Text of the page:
If it sounds like working at Pabst was a big frat party, get this: Employees actually used to go under the building and shoot guns, as well as crossbows. The complex was enormous, with tunnels leading all over downtown, a church, restaurant and more inside this original "Pabst City." Homeless people used the caverns for shelter, and our source even walked in on a naked man named Ray, giving himself a sponge bath in the sink.
Most of the time, management would never hear a peep. Other times, it wasn't so well concealed. This ex-employee says he even saw a co-worker testing out his new chainsaw in the lunch room, cutting a wooden bench in half.
None of this goes on anymore at Miller, however, though he's heard crazy stories about how it used to be there, too. "You get caught drinking on the job, you get fired," he says. Ah, those were the days.
Milwaukee has an underground clothing-optional spa: True
For more than 25 years, the Riverwest neighborhood has housed a clothing-alternative spa known as "The Tubs." Sources would not disclose the exact location, but said the underground spa has roughly 100 members who pay monthly dues, and that the space includes a hot tub, sauna, cold water tank and sensory deprivation tank.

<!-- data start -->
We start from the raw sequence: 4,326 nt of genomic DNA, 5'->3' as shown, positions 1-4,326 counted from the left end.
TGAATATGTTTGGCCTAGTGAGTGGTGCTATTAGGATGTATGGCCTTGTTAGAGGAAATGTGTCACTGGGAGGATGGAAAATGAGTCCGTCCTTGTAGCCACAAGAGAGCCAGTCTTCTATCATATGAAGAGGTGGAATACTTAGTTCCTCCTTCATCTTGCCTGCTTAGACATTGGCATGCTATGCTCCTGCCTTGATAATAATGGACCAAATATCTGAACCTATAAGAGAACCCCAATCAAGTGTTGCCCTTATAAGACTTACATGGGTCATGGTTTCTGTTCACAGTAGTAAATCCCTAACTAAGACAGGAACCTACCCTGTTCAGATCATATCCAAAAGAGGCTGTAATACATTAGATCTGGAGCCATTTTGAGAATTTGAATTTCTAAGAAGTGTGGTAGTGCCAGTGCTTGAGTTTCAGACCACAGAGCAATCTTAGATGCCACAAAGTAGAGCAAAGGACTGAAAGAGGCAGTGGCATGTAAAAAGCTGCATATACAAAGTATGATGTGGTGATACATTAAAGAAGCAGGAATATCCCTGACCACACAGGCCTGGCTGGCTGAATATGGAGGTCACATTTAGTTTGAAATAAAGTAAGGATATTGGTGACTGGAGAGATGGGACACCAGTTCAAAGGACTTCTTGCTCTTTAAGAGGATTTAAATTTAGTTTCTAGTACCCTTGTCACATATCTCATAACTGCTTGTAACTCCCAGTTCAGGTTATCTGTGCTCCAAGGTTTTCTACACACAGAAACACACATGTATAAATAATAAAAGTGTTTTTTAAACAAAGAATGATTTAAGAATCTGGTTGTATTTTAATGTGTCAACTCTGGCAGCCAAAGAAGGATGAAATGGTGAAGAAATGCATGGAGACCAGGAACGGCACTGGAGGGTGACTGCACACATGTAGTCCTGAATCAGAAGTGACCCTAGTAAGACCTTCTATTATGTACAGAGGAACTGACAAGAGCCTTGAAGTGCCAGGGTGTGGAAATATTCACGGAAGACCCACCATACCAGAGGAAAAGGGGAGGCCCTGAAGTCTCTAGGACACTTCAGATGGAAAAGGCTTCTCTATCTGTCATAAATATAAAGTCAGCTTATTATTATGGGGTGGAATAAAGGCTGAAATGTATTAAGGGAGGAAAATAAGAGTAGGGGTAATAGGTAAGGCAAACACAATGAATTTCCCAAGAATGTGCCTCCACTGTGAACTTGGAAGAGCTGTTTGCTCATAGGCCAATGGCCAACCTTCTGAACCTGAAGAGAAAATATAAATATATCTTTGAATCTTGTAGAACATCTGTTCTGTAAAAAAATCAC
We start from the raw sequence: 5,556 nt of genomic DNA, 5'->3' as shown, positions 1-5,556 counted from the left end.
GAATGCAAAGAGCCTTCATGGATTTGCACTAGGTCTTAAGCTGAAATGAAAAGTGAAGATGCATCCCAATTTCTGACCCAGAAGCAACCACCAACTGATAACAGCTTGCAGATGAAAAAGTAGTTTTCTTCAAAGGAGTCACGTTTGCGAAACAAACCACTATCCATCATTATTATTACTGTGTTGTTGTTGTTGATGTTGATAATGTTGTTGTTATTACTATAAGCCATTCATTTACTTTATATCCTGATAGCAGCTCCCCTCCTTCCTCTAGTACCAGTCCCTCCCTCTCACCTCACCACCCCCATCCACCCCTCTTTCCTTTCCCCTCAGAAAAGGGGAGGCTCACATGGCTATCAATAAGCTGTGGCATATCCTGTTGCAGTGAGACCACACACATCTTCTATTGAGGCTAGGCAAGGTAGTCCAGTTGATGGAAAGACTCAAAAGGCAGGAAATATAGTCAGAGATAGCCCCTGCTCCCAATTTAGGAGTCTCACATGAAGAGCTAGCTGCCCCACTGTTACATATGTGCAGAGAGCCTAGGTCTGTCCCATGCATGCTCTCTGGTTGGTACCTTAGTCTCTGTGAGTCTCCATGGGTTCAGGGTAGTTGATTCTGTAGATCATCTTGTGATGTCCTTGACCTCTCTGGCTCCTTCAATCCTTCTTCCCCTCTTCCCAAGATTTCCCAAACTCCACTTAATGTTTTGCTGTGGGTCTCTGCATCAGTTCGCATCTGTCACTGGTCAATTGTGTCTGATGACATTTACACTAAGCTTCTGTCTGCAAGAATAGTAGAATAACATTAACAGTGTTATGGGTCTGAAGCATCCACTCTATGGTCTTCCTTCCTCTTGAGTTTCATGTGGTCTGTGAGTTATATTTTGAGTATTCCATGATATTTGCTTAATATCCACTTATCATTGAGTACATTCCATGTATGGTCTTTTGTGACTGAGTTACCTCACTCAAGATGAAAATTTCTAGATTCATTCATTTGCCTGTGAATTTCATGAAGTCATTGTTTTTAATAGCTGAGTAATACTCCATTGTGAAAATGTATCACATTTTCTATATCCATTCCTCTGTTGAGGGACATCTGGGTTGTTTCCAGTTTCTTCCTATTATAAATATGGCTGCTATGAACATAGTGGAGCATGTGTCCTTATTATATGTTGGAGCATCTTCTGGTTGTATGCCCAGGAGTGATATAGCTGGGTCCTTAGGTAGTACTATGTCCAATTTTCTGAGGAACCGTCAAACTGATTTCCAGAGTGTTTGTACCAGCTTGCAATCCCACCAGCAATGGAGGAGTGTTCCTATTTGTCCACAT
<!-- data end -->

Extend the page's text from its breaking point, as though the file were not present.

Stringent rules, weekly cleaning sessions and a tight member selection process ensure that The Tubs are about relaxation and rejuvenation, and nothing else.
"Even though most of the people hang out at The Tubs naked, there is absolutely nothing sexual about it," says a member who wished to remain anonymous. "This is not like the old bath houses."
Milwaukee is the fattest city: False
In an episode of "The Simpsons," the Duff Book of Records reveals that Springfield is now the fattest city in the U.S., to which Homer replies, "In your face, Milwaukee!"
Who knows if that is where the myth started, or if it was assumed Milwaukee was chubbiest because of our large consumption of beer and cheese. Either way, Homer was wrong. Milwaukee is not the fattest city.
Each year Men's Fitness magazine does a survey and ranks the top 25 fattest cities, along with the 25 fittest. The rankings are based on many different factors of each city such as healthy habits, risk factors, environment and urban attributes.
This year, Milwaukee was actually the 15th fittest, up from last year's 21st fittest. Our fine city was not always fit and trim though. In 2003, we were ranked 21st fattest while in 2002, Milwaukee was ranked 22nd fattest. Not the fattest. Houston was branded fattest this year and in 2003; Detroit got the fat award last year.